That’s worth remembering if you find yourself in tough negotiations over what you believe are essential funds to maintain safety standards.
Managing and finance directors often find that the variables influencing an organisation’s income stubbornly refuse to conform to their best-laid budgets. The lever left to them to maintain growth rates demanded by investors, or just to balance the books, is in-year budget trimming.
Safety and health spending is almost inevitably included in these cost-cutting discussions. That’s fine when it’s just a question of putting off investment in nice-to-have wellbeing programmes, but not when it comes to safety training or checks on lifting equipment.
In IOSH Magazine's December 2018 leader interview Thames Water’s OSH head Karl Simons explains how he inverted the priority for assurance of the company’s assets, such as pressure vessels and chemical storage tanks, so that the company’s divisional directors’ financial stretch targets did not tempt them to cut safety inspections below planned numbers.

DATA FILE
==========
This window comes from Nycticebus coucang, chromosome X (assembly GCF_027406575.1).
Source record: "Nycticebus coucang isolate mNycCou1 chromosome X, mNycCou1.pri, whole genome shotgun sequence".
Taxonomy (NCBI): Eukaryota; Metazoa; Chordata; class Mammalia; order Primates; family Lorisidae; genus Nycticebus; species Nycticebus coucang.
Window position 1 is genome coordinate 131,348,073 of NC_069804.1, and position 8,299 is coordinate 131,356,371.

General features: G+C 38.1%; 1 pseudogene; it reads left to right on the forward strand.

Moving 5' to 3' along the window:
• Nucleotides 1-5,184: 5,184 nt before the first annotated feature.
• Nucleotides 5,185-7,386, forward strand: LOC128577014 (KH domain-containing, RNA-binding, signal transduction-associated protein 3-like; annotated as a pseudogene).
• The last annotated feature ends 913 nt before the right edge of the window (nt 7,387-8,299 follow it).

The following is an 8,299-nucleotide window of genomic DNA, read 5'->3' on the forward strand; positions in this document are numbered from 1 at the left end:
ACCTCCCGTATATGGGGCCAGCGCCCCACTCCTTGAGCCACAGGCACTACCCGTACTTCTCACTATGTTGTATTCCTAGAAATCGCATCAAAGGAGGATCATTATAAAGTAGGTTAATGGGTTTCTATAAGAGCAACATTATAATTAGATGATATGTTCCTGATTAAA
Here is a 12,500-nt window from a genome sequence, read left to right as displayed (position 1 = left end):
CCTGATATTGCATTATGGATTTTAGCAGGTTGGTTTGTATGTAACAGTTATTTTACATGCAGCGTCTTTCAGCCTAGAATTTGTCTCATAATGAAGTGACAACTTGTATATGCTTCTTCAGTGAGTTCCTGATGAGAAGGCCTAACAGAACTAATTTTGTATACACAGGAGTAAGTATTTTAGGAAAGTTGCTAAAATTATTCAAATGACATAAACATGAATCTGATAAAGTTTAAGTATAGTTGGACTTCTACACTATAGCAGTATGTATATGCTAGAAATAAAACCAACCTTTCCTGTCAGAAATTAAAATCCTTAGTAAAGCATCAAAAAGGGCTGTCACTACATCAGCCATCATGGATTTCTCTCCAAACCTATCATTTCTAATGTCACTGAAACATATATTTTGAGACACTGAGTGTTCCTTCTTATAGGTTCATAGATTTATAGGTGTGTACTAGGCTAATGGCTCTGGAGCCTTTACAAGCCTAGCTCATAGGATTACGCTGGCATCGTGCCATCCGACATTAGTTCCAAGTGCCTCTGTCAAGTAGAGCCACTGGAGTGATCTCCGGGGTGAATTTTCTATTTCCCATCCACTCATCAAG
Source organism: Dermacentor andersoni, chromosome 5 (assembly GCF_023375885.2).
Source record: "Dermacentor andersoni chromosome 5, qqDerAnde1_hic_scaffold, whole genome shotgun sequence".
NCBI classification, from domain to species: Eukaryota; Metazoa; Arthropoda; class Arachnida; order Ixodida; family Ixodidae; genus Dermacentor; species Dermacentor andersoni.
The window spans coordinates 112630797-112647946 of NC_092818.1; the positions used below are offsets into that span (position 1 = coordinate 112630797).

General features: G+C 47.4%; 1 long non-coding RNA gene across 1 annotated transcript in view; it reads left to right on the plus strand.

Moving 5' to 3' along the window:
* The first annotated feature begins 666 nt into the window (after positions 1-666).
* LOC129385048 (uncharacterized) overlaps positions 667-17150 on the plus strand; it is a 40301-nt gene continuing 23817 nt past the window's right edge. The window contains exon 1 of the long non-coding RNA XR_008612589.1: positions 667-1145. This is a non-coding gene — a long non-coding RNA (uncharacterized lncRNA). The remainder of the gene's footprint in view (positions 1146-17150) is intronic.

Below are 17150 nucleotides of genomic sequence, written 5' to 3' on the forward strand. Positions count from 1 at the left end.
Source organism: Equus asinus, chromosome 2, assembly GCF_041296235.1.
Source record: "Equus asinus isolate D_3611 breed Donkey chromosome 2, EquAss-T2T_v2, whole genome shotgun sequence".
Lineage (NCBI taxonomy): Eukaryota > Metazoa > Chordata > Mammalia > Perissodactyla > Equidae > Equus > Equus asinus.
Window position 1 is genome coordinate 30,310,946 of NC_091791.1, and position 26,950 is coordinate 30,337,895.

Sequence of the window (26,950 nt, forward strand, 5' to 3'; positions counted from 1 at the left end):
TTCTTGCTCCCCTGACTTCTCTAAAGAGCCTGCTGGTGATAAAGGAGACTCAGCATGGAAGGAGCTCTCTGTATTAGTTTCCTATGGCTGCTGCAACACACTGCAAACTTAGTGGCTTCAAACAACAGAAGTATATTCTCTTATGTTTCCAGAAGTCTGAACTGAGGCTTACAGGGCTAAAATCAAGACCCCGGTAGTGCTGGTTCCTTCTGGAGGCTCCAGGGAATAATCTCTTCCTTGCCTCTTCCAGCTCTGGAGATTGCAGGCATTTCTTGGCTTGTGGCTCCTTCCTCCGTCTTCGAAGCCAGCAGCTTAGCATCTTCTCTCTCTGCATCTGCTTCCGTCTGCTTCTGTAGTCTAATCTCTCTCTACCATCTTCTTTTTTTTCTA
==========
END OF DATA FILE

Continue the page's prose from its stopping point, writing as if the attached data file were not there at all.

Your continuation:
Gathering statements at the start of the year of the number of inspections needed to reassure the organisation of the assets’ integrity, Simons was able to set the number that had to be maintained. As he asks, who would want to be the director that insisted on leaving unchecked a piece of equipment that went on to fail, causing harm or environmental damage?
Your organisation may not have as many potentially hazardous operations, or a product which, as Simons says, poses as much public risk if it is contaminated.
But for those elements you see as vital to safeguarding the organisation and its workers, getting a minimum level acknowledged in writing well before the reforecasts and economy drives start nibbling at the edges, sets a marker that top management will find risky to stray from. Because it might come back to bite them.
If that sounds like strong-arming directors, it is, but only for their own good.
I remember talking to the safety director of a national public services provider who had been struggling to persuade the executive board to keep to its commitment to update its members’ OSH training.
Eventually he told the company secretary that the email trail of cancelled dates risked becoming evidence to the authorities of the corporate approach to safety in a future fatality investigation.
As he pointed out, it wasn’t a threat, just a statement of fact. (One that resulted in an immediate firm date for the board training.)
If you can translate the components of your organisation’s duty of care into explicit commitments that are hard to row back from, that’s good discipline for all concerned.